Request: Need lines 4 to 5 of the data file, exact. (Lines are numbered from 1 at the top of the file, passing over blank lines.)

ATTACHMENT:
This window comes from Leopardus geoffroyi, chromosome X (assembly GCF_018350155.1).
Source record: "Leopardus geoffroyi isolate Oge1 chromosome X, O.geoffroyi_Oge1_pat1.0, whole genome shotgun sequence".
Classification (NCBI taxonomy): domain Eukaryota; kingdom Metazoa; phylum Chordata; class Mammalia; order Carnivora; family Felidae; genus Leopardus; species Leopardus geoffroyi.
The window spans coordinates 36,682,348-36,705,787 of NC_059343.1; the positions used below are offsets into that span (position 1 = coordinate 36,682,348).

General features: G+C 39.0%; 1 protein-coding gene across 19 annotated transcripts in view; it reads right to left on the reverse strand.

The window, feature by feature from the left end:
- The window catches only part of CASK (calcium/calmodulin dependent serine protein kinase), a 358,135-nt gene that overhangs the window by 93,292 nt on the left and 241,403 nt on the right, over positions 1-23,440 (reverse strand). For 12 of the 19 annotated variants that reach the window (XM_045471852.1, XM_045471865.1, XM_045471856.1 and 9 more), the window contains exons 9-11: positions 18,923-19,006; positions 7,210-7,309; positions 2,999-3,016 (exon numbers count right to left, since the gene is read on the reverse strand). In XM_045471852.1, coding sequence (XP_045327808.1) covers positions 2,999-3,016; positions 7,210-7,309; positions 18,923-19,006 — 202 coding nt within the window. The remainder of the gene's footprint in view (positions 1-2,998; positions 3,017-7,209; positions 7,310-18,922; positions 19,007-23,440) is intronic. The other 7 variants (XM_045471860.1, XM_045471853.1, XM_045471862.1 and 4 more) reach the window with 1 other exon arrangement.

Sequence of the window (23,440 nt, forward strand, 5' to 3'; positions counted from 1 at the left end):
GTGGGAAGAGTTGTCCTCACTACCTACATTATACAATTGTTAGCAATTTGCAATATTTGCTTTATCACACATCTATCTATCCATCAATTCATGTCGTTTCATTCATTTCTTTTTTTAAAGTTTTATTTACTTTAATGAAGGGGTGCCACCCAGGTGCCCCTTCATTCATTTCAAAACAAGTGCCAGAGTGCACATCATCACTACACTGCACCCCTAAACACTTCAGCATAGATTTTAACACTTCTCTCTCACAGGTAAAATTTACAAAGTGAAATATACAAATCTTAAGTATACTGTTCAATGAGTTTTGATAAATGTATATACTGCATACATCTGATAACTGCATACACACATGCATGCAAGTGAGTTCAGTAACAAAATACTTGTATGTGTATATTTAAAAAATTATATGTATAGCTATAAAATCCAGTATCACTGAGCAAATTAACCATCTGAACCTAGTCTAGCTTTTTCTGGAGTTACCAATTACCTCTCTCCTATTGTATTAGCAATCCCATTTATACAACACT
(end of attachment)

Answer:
The window spans coordinates 36,682,348-36,705,787 of NC_059343.1; the positions used below are offsets into that span (position 1 = coordinate 36,682,348).

General features: G+C 39.0%; 1 protein-coding gene across 19 annotated transcripts in view; it reads right to left on the reverse strand.